“I can say this, that now having heard him in three days of testimony, I get more confident about the credibility of his testimony each time because it is consistent, it is specific, and his demeanor is credible,” said Rep. Raja KrishnamoorthiSubramanian (Raja) Raja KrishnamoorthiTrump's cruelty toward immigrants weakens rather than strengthens America Overnight Health Care — Presented by Better Medicare Alliance — Federal judge blocks Trump from detaining migrant children indefinitely | Health officials tie vaping-related illnesses to 'Dank Vapes' brand | Trump to deliver health care speech in Florida Overnight Health Care — Presented by Better Medicare Alliance — More than 800 cases of vaping illnesses reported to CDC | House panel asks e-cigarette companies to stop advertising | Senate Dems to force vote on Trump health care rule MORE (D-Ill.), who sits on both the Intelligence and Oversight panels.

Over the course of Cohen’s two days of private interviews, lawmakers were also expected to drill down on other revelations from Cohen’s public testimony, including his assertion that Trump knew of longtime friend Roger StoneRoger Jason StoneMeet Trump's most trusted pollsters 3 real problems Republicans need to address to win in 2020 Judge rejects Stone's request to dismiss charges MORE’s contacts with WikiLeaks about the group’s plans to leak hacked Democratic emails before the 2016 election and his description of the extent to which the Trump Moscow real estate deal was discussed within the Trump Organization.

While the property plans never came to fruition, they have drawn scrutiny from congressional investigators and Mueller because the discussions took place during the heat of the 2016 presidential campaign.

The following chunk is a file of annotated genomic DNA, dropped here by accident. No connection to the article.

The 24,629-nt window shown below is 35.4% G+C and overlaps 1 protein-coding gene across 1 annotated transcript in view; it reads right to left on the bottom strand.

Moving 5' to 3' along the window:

Cohen also testified publicly that he had no direct knowledge of the president or his campaign colluding with Russia, but suspected that Trump knew in advance of the June 2016 Trump Tower meeting between members of his campaign and a Kremlin-connected lawyer.

Trump has lashed out at his former attorney and “fixer,” calling him a liar in pursuit of a lighter prison sentence, and accused Democrats of “presidential harassment” in their investigations.

Cohen's closed-door interview with the House Intelligence Committee has become an early flashpoint in the panel's sweeping investigation into the president's ties to Russia and other foreign governments, which includes examining whether Trump has been subject to “financial compromise.”

Schiff has scheduled a public hearing with former Trump business associate Felix Sater, a Russian-American real estate developer who was involved in the efforts to bring a Trump Tower to Moscow, for March 14.

Schiff has also staffed up the committee in preparation for its work, announcing Tuesday that the panel has hired Daniel Goldman, a veteran federal prosecutor from Manhattan with experience in prosecuting Russian organized crime, to lead its investigation.

“We will fill you in on further witnesses and testimony that we anticipate,” Schiff said Wednesday. “We appreciate very much his cooperation,” he added, referring to Cohen.

Olivia Beavers and Jacqueline Thomsen contributed.